Rap lyric project takes art from street to gallery

March 3, 2014 • Entertainment

In this photo taken Friday, Feb. 21, 2014, a pedestrian passes by a picture of a hip-hop themed sign at the intersection of Sunset Blvd. and La Brea Ave., in Los Angeles. Street artist Jay Shells installed the sign after one day when he caught the name of a nearby intersection cited in a hip-hop song he’d been playing. Shells has put up scores of carefully drawn, hand-screened signs featuring the words of other rappers. (AP Photo/Damian Dovarganes)

LOS ANGELES (AP) — Artist Jay Shells was in his New York City studio last year, painting while listening to rapper Big L, when some lyrics booming through the room grabbed his attention: “On 139 and Lenox Ave, there’s a big park. And if you’re soft, don’t go through it when it gets dark.”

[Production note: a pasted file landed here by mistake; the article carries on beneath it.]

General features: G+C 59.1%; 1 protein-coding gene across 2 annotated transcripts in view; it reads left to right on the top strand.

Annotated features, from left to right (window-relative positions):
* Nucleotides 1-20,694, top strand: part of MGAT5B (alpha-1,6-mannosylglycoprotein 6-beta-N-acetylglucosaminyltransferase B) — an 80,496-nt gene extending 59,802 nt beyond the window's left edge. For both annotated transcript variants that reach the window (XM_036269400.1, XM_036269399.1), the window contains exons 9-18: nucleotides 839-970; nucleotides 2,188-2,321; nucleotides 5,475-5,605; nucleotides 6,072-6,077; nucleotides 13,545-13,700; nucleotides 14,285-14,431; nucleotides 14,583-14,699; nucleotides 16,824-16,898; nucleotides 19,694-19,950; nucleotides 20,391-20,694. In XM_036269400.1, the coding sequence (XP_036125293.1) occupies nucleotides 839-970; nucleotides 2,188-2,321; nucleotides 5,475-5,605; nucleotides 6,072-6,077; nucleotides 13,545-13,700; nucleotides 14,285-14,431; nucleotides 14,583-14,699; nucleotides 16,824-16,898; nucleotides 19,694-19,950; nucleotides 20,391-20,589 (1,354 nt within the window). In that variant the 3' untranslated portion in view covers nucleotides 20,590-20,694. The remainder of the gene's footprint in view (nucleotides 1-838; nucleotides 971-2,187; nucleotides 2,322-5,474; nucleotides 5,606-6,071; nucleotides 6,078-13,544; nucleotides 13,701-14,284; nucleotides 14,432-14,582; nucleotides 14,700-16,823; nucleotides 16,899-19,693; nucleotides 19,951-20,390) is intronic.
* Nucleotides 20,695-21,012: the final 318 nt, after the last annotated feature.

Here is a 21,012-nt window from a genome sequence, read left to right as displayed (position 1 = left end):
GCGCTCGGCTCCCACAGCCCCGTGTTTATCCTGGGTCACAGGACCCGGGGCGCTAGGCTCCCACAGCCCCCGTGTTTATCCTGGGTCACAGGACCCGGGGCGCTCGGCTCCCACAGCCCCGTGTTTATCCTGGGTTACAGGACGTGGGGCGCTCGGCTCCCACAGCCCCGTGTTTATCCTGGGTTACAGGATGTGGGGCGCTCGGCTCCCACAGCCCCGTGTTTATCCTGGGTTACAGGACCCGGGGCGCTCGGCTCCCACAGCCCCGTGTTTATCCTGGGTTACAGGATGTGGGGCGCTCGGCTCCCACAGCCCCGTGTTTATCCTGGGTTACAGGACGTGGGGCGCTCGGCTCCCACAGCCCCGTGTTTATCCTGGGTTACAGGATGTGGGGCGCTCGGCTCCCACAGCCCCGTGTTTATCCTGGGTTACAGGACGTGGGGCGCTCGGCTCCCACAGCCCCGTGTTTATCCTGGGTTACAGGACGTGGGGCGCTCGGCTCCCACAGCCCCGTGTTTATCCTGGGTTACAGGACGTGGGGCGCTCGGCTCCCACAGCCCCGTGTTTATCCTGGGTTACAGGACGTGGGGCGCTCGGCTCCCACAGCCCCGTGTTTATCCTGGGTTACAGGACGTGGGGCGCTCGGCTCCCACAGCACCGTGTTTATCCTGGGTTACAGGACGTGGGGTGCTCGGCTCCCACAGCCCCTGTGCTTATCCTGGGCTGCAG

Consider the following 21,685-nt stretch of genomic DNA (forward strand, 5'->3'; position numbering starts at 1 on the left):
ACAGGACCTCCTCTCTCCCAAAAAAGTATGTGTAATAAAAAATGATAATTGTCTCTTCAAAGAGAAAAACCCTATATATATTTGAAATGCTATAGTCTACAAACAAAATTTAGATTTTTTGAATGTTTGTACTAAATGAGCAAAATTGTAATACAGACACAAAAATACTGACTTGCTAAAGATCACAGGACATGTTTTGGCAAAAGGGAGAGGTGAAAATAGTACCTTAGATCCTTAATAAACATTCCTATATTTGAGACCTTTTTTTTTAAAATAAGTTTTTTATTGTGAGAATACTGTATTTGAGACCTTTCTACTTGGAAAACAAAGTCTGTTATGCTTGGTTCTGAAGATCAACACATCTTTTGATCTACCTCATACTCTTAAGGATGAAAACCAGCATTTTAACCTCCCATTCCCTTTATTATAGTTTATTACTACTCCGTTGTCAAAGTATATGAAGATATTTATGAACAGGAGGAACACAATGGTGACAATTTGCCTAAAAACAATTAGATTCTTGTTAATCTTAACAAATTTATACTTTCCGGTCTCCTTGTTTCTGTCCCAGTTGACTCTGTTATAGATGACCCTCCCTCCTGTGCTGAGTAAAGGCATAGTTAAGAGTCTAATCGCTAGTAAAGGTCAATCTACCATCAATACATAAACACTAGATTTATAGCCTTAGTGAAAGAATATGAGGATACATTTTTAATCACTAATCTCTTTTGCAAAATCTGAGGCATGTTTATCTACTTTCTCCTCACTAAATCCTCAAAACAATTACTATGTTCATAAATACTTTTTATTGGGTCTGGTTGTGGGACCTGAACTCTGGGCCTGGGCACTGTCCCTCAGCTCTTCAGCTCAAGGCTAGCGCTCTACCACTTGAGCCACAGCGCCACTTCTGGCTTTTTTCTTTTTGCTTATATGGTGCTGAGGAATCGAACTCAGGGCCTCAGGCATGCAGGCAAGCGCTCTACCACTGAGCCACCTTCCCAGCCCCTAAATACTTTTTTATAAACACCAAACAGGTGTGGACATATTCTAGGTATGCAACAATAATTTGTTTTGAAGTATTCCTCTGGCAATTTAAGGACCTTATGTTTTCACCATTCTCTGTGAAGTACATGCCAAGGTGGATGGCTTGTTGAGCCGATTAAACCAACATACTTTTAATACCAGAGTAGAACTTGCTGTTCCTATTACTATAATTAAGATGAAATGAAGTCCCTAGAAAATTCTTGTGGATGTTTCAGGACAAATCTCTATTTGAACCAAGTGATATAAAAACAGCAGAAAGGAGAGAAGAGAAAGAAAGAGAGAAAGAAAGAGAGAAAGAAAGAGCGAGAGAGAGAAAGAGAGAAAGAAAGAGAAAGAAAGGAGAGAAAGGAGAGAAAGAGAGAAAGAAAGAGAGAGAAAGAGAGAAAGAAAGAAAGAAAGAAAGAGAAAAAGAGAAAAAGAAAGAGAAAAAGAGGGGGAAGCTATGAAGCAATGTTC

Shells, 34, knew that park. It was just up the street in Harlem. That’s when he got an idea to take Big L’s words, put them on an official-looking city street sign and hang it at that very intersection, a sort of historical marker for hip-hop.

A year later, Shells has put up dozens of carefully drawn, hand-screened signs in New York and Los Angeles, celebrating rap through the words of Jay Z, Nas, Login to read more

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